If I were to write out a list now, it would look more like this:
1) Draw.
2) Read.
3) Work on building a long-term freelance career.
4) Keep exercising.
5) Regain mental health. Everything got torn down, then I got stuck somewhere in the rebuilding process, pissed off for a couple of weeks and now back at it. It is slow going … but it is going, and that’s something.

Day by day, 2012

I feel like I imagine many people do about New Year’s resolutions: I don’t like being pressured to make them. On New Year’s Eve I was feeling rather annoyed and completely unlike celebrating, and went to bed about 11:20 p.m. My husband already had been drifting off to sleep, and I decided I would rather sleep through midnight than sit through it alone.
A while after I drifted off, the dogs set to barking as the Sunday paper hit the porch. Not long after, fireworks began, and the dogs insisted on sharing with us how little they were enjoying the mysterious booming racket. I refused to look at the clock, pulled the sheets tight and resumed counting backward.
This morning, resolutions started occurring to me. Too many, I thought. But it seemed so organic. No pressure, entirely unbidden, just a calm rolling out.
My first thought was to do everything every day. I knew that might be unrealistic, and guess what? At 9:20 p.m. I know it to be so. But I’m cool with that. I know the things I want to do, and as long as I’m making steady progress, I’m still ahead. So here’s the list:
1) Write. Not just “want to write” or “think of myself as a writer,” but write. This one has to happen every day. Tweets and Facebook posts don’t count. Blog posts do, but that doesn’t mean I’ll be posting here daily. And while I’ll be a beat reporter again soon for the first time in about eight years, that writing won’t count by itself.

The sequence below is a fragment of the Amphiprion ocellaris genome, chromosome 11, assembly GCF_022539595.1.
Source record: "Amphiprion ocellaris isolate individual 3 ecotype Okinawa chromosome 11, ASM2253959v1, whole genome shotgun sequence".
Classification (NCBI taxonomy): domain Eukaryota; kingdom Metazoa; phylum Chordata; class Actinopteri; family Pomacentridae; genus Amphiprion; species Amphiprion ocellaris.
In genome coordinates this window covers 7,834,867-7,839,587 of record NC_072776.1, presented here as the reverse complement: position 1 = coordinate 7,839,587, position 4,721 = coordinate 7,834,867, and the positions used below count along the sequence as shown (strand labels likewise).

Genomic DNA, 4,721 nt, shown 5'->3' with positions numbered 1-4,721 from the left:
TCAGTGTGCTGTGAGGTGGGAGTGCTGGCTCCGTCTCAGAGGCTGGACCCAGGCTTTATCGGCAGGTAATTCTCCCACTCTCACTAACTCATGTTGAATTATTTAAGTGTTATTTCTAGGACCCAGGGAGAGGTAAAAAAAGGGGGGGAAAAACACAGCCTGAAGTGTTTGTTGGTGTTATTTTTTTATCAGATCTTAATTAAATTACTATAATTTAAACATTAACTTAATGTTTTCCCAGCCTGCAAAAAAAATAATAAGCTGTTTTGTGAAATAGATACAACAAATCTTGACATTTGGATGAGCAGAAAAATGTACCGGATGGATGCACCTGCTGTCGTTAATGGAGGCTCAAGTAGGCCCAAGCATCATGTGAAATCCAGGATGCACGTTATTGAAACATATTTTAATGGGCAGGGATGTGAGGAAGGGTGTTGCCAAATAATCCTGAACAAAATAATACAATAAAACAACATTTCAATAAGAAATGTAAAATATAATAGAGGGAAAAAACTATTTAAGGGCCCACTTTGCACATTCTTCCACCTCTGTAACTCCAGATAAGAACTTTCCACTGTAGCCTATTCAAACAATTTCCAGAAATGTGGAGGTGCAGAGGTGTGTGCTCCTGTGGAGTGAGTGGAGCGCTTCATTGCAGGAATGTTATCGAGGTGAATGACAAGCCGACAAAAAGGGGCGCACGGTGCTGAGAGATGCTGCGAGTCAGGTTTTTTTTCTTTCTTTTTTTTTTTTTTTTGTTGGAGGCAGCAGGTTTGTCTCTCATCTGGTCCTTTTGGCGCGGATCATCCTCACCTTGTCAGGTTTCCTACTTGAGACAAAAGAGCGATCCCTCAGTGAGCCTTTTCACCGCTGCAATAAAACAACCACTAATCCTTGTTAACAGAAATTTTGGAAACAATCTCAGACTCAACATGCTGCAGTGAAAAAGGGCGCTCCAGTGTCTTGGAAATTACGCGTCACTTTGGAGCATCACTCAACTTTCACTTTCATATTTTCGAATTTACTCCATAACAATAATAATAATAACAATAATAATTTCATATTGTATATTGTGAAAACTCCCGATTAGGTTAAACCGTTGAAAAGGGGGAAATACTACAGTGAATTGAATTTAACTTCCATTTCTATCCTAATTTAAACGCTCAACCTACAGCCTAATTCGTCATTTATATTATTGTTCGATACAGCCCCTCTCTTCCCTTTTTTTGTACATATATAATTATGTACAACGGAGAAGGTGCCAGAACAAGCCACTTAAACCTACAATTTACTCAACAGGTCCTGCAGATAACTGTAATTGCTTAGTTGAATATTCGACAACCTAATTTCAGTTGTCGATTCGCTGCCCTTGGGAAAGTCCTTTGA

2) Read. I have a book I started last summer that I still haven’t finished. I have another I got for Christmas that I’m halfway through. You can’t write if you don’t read, and websites and magazines aren’t enough.
3) Read the Bible. Surprise! This one started as maybe some sort of prayer or reflection, maybe aided by the “little books” our diocese puts out, but I rooted out a Bible and decided this year I would read it. As a cradle Catholic, I’ve had lots of Scripture read to me, but I couldn’t find most of it in a Bible at gunpoint.
4) Work on earning more money. This one really needs to happen every day, too, even if it’s just a single bid on a single freelancing website. I’ve had some success with this, but a more concerted effort should lead to more success … or at least that’s the theory. I never in my life have expected to be rich, but more money = more comfort and less stress, plus the possibility I might be able to retire before age 80. And did I mention that journalism isn’t exactly the most stable field?
5) Exercise. I’d say “exercise more,” but anything more involved than walking around the house or throwing a ball for the Lab would be more. So exercise = lifting weights and periodic walks of half an hour or more, and especially the couch to 5K program that I abandoned. But hey, I got a friend hooked on it and he lost something like 25 pounds, so I know it works. I don’t care about weight loss, and I know I will not change how I eat or drink. But I do want to live in this body a very long time, and I do want it to be stronger and more agile, and that means making more use of the muscles, not just the gray matter.
That’s a long list. But like I said, I’m cool with it.